Don't get me wrong - there's some fun material on here. True, Acts I and II continue Zappa's tedious pandering to the novelty rock crowd, though at least Catholic Girls and Why Does It Hurt When I Pee are catchy. And Act III has some nice guitar solos if empty classic rock guitar heroism is your thing. That's all fine. But the material is padded out by tedious, monotonous, and unspeakably dull narration by Zappa in his goofy Central Scrutinizer voice, which completely ruins the flow of the album and completely fails to disguise the fact that Zappa took a bunch of utterly unrelated songs and crammed them into something resembling a story.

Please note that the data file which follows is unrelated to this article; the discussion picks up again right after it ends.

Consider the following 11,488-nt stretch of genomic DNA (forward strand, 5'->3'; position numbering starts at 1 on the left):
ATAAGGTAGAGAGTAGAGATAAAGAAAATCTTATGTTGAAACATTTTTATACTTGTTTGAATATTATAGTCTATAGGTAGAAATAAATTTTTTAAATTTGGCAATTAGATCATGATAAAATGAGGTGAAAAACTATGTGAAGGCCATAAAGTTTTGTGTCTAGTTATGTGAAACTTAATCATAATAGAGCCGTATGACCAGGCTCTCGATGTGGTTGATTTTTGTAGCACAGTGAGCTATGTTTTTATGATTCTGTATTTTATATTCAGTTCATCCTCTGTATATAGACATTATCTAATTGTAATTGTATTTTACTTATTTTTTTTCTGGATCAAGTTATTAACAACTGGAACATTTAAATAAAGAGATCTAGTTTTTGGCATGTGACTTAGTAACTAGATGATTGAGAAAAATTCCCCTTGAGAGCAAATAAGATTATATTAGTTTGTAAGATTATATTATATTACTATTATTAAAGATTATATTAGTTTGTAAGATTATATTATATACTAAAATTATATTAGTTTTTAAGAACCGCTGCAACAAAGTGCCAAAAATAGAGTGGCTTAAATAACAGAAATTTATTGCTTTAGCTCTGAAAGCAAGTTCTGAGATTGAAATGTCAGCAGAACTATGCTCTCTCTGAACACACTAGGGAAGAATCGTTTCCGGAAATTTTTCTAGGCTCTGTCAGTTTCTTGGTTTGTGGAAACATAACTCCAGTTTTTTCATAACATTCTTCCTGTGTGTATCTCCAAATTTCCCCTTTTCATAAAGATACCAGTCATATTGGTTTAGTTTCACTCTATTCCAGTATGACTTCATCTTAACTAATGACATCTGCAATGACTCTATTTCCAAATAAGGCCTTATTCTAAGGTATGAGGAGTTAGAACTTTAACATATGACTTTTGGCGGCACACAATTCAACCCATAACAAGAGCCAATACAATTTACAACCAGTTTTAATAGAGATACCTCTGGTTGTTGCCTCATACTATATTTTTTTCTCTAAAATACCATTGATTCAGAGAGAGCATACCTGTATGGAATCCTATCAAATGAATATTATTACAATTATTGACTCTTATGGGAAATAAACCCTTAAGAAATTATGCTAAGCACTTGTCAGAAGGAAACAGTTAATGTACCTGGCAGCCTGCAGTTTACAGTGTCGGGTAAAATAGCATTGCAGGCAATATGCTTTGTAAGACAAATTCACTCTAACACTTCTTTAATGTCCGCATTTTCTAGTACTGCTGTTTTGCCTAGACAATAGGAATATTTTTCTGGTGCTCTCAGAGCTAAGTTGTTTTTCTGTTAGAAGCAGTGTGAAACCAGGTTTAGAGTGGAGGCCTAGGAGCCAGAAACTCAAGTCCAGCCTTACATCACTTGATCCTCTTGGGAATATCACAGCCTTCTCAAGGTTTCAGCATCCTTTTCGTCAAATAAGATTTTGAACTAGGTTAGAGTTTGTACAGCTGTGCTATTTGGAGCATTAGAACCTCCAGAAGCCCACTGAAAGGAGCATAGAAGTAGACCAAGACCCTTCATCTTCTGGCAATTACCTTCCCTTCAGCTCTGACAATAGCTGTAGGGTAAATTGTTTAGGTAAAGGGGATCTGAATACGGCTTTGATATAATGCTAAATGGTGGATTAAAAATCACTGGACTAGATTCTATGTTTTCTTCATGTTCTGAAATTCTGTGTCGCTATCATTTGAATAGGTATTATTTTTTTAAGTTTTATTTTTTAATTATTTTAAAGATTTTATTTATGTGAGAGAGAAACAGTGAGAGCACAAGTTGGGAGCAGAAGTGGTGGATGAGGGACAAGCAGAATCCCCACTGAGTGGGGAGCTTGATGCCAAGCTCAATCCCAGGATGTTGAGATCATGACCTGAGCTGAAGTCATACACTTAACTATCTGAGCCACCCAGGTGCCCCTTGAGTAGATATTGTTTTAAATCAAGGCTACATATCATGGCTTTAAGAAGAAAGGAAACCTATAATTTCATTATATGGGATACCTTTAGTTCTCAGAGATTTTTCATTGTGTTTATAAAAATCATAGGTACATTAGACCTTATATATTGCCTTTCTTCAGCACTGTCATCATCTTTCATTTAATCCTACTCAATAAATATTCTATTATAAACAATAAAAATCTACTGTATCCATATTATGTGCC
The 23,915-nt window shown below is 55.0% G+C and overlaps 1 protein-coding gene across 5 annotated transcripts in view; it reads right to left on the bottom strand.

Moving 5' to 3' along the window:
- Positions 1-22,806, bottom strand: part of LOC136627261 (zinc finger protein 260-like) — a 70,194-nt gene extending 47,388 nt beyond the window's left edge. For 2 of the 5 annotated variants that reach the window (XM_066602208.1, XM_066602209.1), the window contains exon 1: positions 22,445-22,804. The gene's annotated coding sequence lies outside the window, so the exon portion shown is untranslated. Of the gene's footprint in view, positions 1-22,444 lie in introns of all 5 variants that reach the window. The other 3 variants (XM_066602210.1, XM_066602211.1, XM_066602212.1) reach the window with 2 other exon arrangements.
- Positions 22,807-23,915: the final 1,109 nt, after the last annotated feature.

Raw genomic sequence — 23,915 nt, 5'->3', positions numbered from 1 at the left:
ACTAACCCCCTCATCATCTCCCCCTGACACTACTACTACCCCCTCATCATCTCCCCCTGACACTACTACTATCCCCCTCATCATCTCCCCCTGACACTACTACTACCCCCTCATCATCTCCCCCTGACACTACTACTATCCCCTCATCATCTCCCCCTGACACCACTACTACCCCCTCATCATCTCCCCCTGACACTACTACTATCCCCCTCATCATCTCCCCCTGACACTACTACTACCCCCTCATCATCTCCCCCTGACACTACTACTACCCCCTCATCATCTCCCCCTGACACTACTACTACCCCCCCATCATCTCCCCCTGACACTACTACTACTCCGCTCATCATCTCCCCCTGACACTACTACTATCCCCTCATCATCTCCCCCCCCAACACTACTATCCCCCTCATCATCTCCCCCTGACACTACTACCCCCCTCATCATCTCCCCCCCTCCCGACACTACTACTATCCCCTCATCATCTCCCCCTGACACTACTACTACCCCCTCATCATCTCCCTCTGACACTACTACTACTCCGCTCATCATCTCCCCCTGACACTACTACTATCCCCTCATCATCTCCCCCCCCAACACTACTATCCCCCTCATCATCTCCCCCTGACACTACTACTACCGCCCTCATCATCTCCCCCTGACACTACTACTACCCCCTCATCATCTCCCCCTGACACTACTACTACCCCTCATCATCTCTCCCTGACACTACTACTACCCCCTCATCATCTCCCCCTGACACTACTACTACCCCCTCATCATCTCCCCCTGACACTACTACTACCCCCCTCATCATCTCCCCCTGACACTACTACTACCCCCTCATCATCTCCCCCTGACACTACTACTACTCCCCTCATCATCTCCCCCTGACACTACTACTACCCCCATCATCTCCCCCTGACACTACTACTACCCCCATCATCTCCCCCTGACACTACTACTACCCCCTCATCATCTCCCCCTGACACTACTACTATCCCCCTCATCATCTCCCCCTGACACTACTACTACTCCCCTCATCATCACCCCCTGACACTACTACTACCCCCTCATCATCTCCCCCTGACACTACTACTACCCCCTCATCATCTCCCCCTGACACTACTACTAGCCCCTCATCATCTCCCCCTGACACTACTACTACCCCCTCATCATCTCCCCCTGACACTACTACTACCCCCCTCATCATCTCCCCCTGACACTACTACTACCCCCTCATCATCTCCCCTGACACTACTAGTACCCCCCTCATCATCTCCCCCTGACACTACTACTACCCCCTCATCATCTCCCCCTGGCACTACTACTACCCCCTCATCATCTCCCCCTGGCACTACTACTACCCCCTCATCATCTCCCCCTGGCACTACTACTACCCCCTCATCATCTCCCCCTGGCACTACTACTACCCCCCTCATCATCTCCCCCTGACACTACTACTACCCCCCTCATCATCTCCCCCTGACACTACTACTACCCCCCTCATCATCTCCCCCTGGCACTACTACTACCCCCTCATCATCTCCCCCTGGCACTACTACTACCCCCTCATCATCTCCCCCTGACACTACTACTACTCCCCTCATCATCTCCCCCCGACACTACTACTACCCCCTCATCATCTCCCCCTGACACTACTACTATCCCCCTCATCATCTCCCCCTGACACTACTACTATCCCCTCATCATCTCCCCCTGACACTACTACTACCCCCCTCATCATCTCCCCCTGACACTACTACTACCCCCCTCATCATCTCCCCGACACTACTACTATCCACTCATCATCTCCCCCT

And on top of that, even though there are good moments such as I have outlined, they're hardly of the standard of the material on Uncle Meat, We're Only In It For the Money, One Size Fits All or other classic Zappa creations. It's far from Zappa's worst concept album - that would have to be the horrendous Thing-Fish, with its shamelessly recycled material botched with mammy-isms and the horrible acting from the "cast" - but it's a long way from his best concept album, or his best novelty rock record, or his best fusion album, or his best guitar solo collection.

There are as many different reasons to listen to a Frank Zappa record as there are Frank Zappa fans, but they all have one thing in common: pick any type of enjoyment you might wish to derive from a Zappa album, and there'll be one that delivers it better and with less bullshit filler than Joe's Garage.